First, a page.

As I get ready for my Southern family’s traditional Thanksgiving celebration, which this year will overlap our celebration of Hanukkah… well, there’s been all this talk of “Thanksgivukkah,” but right now it’s the annual menu that’s on my mind.
Thinking about all the foods we eat, and how this night too is “different from all other nights,” I realized this holiday needs its own four questions:
1) On all other nights, we eat only one carbohydrate. Why on this night do we have sweet potato casserole with a gooey marshmallow topping, mashed potatoes, bread, cornbread dressing, stuffing, and rolls (oh, those many, many delicious dinner rolls)?
2) On all other nights we eat raw, steamed or sautéed vegetables. Why on this night do we serve our green beans in a casserole that loses nutritional value with a can of cream soup and crunchy onion rings on top?
3) On all other nights, we don’t dip our chicken, turkey or meat in gravy. Why on this night do we generously smother everything in gravy?
4) On all other nights, we eat sitting upright. Why on this night do we eat and eat and eat, then eat some pie and recline in front of a football game?
Of course, this year, in addition to the regular old Four Questions of Thanksgiving, we have another one: On all other Thanksgivings, we don’t light a menorah. Why on this night…
Well – that one has a really clear answer, at least.
As for the others, well, the holiday in the United States began as a feast and giving thanks for a good harvest. Today, the holiday has become about families gathering around a table and giving thanks for being together – which isn’t an excuse for the overly-decadent food.
So there may not be a truly satisfying answer to each of the 4 Questions of Thanksgiving, but the overall answer is that we do it to celebrate with our families, enjoying what we have and hopefully also remembering those in need and sharing in the bounty.
And as for all the carbs and calories, well… it’s only once a year, right?
Whenever I get ready to go on a long research trip, I put together a detailed itinerary, listing each library, synagogue, and cemetery I plan to visit, as well as the people I will interview or with whom I plan to meet. I make sure to add addresses, contact numbers, and hotel and rental car confirmation numbers. Once all this information is compiled, I start working on my favorite part of the trip: figuring out where I am going to eat each day.
It’s not unusual for me to spend twice as much time combing through reviews on Urbanspoon or Roadfood.com than reading through libraries’ online catalogs. Of course, I spend far more time in the archives than in restaurants, but one of the perks of my job is the chance to become an expert on regional southern cuisine. For me, this opportunity has become a serious responsibility!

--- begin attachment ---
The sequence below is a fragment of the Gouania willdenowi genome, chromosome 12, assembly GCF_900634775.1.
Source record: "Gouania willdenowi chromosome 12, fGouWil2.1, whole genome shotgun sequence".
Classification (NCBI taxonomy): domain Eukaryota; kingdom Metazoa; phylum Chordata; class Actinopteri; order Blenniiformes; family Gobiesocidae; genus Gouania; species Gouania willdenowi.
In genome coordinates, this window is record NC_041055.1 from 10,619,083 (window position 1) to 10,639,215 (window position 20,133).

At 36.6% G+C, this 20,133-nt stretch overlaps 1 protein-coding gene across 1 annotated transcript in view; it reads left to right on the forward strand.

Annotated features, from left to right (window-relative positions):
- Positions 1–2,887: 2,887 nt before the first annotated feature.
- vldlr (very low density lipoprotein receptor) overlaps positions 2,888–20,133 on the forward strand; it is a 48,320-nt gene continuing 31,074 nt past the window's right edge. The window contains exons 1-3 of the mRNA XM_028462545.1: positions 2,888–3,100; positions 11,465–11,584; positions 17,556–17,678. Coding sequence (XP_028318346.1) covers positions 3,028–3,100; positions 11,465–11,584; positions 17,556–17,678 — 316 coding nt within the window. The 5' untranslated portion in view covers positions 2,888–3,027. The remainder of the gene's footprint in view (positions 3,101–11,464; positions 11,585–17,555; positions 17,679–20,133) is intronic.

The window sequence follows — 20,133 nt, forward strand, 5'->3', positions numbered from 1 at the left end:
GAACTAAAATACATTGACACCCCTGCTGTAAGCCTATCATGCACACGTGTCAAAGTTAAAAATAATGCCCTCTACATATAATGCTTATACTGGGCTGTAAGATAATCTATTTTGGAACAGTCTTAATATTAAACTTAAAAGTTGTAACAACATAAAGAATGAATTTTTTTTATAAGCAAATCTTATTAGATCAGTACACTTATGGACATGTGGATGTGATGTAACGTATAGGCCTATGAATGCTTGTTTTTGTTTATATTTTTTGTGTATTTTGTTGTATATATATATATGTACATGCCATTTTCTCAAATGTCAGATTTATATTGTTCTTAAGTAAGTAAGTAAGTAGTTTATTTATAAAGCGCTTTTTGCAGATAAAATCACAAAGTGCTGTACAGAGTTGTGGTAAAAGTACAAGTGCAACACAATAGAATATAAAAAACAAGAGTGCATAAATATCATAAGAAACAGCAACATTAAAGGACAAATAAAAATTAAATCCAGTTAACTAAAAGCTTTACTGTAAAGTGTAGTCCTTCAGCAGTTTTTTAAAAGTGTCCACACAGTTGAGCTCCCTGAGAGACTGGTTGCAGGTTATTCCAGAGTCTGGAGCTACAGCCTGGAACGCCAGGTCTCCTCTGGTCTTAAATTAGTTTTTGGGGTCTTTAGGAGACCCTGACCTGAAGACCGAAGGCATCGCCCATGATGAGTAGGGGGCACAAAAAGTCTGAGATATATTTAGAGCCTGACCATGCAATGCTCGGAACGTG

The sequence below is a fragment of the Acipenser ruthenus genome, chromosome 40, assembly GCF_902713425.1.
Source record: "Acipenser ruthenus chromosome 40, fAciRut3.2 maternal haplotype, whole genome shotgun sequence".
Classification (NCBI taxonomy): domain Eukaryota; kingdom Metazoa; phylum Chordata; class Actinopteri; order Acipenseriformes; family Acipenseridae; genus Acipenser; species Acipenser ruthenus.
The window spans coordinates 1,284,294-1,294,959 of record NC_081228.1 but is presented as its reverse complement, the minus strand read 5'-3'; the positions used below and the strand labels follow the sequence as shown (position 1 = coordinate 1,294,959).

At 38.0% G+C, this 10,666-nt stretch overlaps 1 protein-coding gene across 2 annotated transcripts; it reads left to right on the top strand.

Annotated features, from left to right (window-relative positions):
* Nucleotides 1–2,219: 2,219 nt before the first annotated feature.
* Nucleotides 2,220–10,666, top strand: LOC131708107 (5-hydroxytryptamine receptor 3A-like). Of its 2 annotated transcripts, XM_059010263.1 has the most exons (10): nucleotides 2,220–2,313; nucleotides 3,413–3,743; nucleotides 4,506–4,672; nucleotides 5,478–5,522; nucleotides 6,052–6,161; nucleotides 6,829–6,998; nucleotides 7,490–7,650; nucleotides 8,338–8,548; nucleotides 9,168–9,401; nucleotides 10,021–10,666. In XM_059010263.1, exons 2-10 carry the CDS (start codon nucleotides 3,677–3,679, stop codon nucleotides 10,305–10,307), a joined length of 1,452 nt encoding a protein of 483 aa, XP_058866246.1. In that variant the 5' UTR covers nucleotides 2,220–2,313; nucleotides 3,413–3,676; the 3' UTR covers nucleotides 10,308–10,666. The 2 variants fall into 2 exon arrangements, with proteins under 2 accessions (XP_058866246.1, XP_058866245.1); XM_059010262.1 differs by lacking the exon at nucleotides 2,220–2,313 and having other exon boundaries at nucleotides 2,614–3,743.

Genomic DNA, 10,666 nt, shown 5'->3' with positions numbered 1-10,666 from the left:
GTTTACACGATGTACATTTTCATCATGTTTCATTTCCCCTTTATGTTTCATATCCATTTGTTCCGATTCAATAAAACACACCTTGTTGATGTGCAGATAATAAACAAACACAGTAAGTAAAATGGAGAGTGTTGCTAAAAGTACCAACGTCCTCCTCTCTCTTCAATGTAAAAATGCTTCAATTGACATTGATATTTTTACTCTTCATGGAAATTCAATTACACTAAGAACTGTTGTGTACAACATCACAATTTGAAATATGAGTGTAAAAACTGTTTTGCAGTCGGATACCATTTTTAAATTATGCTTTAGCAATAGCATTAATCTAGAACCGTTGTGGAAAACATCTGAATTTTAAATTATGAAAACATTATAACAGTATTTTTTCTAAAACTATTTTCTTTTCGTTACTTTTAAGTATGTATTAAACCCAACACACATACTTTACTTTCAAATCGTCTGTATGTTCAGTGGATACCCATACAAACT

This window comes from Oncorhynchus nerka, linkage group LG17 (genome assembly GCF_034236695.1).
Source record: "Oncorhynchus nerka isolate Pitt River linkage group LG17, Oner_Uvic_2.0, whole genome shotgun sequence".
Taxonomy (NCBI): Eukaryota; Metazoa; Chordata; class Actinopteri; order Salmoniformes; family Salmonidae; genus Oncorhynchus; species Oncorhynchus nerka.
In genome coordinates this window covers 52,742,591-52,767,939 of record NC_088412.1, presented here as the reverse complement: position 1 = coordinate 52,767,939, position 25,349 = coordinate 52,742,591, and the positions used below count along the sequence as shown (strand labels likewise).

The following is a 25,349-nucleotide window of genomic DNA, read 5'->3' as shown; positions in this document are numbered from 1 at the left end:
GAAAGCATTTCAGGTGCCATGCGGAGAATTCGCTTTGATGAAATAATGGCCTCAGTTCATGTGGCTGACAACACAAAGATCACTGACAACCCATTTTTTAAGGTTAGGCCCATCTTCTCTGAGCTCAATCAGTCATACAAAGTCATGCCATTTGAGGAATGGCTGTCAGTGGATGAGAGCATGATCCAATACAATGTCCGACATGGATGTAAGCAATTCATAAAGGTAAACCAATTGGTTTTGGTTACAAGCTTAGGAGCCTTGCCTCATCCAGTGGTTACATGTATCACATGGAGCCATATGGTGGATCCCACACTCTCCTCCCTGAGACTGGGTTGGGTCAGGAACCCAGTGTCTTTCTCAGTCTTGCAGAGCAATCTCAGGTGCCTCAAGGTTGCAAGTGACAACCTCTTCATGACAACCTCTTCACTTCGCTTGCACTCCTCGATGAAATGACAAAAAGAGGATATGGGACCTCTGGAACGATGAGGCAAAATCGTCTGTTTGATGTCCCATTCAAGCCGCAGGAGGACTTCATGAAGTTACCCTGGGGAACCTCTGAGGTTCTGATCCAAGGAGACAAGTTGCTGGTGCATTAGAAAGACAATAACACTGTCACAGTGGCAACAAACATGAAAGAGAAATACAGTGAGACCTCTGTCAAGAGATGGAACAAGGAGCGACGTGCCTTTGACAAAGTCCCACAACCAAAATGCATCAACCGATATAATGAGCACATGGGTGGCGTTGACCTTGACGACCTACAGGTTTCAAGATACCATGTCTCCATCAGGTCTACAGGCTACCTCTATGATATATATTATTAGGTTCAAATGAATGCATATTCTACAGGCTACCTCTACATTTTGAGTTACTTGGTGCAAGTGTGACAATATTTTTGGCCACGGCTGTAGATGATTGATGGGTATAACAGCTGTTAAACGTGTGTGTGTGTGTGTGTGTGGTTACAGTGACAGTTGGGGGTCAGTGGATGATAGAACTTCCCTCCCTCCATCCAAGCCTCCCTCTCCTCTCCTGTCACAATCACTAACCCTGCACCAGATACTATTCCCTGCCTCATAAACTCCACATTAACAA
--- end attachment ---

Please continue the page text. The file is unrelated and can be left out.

Whenever I’m on the road, I try to find out about the unique regional specialties, from hot tamales in the Mississippi Delta or dry rubbed beef brisket in central Texas, to burgoo in western Kentucky. Once, when I was visiting Laredo and other Jewish communities along the Texas-Mexico border, I spent hours figuring out precisely which Mexican restaurants offered the most authentic and tastiest version of the local cuisine. I would hate to visit a town and miss the best place to eat.
But sometimes, I must take into account other considerations. When I recently traveled to western Kentucky, I was faced with the prospect of eating mutton barbecue for three days straight. Since I’ve entered my 40s, I knew that such a schedule would wreak havoc on my archive productivity (not to mention my digestive system!). So I mixed in an occasional salad and bought fruit at a local grocery store for healthy snacks. Finding green things to eat can be a challenge on the road.
One of the effects of the Immigration Act of 1965 – the most underrated federal law of the past 50 years, if you ask me – is the spread of Asian immigrants to cities and towns around the country. I have learned to scout out Asian restaurants in unusual places. I have had amazing Vietnamese pho in Oklahoma City and great pad thai in Paducah, Kentucky.
In preparation for a trip to Virginia two weeks ago, I was most excited to eat at Peter Chang’s, a new restaurant recently opened by the famous peripatetic master of Chinese cuisine, whose sudden disappearances and movements have been tracked by foodies across the country, including Calvin Trillin in the New Yorker magazine. Chang has recently opened restaurants in Charlottesville, Richmond, and Williamsburg – three cities I just happened to be visiting.